Appleby Horse Fair is now in full swing as thousands of travellers and horse dealers assemble in Cumbria for the annual gathering.
The fair was established by Royal Charter in 1685, giving the travelling community the right to converge on the town of Appleby in June each year. It was originally held in the town centre, but as its reputation grew, it caused ever-increasing chaos, and was eventually moved out onto Fair Hill.
The event has been cancelled only twice in its history. In 1750, the plague put pay to the horse dealing, while in 2001, the restrictions imposed because of foot and mouth disease accounted for cancellation of the fair.
Much of the travelling community arrived on Fair Hill yesterday, following the tradition of taking the horses down to the river to wash them after the exertions of their travel. The next few days will see all sorts of equine activity, including silky racing and flashing, as dealers show off horses to potential purchasers.
Last year, money was poured into a special flashing track for precisely this purpose, but horse owners rejected the safer track in favour of the long, narrow Long Marton Road, where they have flashed horses for years. The new track, they claimed, was too narrow for their purposes, so this year they return to the tarmac venue, aided for the first time by the protection of the police.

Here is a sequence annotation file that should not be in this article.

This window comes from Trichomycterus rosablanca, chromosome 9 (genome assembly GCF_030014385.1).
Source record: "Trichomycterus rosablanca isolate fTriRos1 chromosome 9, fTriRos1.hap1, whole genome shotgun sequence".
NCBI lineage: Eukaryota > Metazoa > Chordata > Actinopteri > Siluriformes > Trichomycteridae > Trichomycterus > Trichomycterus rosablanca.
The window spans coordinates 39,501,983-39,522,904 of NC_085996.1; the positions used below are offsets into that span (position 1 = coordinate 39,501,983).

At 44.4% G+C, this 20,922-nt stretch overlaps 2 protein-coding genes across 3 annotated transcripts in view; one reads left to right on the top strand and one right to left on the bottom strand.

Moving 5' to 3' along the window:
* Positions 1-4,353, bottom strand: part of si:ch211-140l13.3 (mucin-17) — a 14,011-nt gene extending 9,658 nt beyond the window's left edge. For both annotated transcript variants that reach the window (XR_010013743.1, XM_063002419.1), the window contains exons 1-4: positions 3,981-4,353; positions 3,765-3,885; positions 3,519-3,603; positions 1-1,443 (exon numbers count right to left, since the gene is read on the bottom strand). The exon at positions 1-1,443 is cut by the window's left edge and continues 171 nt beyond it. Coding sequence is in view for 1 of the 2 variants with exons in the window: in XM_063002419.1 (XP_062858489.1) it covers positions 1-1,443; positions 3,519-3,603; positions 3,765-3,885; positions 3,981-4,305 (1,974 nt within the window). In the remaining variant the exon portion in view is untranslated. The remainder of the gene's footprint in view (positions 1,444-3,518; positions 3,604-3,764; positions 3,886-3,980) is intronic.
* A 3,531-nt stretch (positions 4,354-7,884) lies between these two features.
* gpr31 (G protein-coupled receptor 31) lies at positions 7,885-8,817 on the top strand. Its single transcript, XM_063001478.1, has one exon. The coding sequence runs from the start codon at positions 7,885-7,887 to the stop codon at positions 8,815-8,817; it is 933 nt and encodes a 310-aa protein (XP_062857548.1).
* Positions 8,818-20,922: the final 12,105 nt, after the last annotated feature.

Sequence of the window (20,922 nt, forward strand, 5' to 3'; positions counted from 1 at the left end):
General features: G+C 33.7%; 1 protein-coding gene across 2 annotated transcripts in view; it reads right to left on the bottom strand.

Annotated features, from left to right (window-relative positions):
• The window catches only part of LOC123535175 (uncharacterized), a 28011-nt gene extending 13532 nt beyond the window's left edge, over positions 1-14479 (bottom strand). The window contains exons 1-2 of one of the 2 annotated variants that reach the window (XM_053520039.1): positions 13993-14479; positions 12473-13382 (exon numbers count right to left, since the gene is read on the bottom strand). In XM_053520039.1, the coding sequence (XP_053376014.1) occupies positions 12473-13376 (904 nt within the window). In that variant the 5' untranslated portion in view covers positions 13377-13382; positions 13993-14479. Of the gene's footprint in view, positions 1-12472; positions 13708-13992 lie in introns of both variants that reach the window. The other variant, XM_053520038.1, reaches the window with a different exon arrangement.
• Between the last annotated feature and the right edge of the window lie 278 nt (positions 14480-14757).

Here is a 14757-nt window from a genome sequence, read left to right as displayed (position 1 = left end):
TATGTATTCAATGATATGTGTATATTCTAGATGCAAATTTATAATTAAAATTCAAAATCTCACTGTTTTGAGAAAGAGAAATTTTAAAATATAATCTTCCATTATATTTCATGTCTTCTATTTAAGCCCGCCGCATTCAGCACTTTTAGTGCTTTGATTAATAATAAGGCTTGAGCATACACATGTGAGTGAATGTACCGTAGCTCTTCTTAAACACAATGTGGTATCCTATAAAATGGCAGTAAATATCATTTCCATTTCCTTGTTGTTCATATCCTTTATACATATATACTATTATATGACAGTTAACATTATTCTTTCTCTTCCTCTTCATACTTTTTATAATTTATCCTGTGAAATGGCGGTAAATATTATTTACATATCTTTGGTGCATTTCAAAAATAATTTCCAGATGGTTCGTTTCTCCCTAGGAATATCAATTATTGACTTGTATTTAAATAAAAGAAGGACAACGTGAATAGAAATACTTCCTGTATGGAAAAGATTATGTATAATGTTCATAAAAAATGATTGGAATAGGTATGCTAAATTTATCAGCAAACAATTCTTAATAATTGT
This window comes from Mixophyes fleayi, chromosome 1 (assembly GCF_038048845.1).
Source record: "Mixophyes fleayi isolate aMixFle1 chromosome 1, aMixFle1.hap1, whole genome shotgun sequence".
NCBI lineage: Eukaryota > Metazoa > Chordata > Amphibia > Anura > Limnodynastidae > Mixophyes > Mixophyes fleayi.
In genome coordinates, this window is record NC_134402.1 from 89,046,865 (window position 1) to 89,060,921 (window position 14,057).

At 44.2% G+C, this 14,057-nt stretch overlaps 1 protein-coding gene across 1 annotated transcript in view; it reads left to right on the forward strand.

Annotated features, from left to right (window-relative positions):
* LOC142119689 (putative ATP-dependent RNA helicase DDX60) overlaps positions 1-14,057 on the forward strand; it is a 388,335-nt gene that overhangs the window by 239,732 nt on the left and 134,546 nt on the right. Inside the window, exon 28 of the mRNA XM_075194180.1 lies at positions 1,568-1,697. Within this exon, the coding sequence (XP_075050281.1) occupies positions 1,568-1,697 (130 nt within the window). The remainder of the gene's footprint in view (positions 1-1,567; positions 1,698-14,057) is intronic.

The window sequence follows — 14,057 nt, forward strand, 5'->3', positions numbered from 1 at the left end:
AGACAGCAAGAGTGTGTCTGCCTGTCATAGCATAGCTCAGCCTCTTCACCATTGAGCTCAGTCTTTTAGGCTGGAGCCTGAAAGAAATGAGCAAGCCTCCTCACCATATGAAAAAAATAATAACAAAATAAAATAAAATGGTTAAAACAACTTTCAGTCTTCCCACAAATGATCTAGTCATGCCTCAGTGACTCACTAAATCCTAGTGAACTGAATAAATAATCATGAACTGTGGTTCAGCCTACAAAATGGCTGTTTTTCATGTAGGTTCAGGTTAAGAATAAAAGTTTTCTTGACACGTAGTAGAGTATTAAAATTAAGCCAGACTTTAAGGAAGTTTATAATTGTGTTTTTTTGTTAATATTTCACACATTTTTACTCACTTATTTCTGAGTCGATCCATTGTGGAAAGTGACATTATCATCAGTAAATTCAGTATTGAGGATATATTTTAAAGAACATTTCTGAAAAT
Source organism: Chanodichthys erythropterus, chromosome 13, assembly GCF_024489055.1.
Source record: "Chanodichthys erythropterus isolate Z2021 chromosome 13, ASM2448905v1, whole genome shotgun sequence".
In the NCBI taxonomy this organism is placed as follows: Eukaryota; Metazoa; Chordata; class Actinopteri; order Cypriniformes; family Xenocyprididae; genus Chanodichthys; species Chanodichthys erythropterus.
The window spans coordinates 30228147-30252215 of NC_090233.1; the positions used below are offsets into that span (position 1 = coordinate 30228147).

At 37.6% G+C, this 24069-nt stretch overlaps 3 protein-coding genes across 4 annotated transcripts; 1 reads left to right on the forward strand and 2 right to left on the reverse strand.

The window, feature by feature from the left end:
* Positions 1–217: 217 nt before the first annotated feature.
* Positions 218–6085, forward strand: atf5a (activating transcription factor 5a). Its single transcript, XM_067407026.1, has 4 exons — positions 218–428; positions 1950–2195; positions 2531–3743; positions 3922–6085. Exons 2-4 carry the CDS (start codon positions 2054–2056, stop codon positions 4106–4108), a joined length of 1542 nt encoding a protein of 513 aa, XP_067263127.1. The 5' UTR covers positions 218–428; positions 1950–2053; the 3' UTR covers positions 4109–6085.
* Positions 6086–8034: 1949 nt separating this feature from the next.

There are other alterations this year in an attempt to improve the welfare and safety of horse and human alike. Following a fatal accident last year of a man and his son as they drove along the A466, huge efforts have been made to increase awareness of the fair and its implications.
“There’s been a big improvement in warning motorists that there is a great deal of horse-drawn traffic around following the tragic accident last year when neither the man and his son, nor the horse stood a chance,” explained a spokesperson for Appleby Tourist Information Centre (TIC).
Although there are rumours from time to time prophesying an end to the horse fair, Appleby town itself is adamant that it is a significant event, both culturally and commercially
“I hope that it does continue as it’s a very enjoyable event. It’s hugely important to people as a cultural event, as well as bringing valuable trade to the town. The fair has been going on for hundreds of years, and it has always been a very positive thing for the town,” a TIC spokesperson said.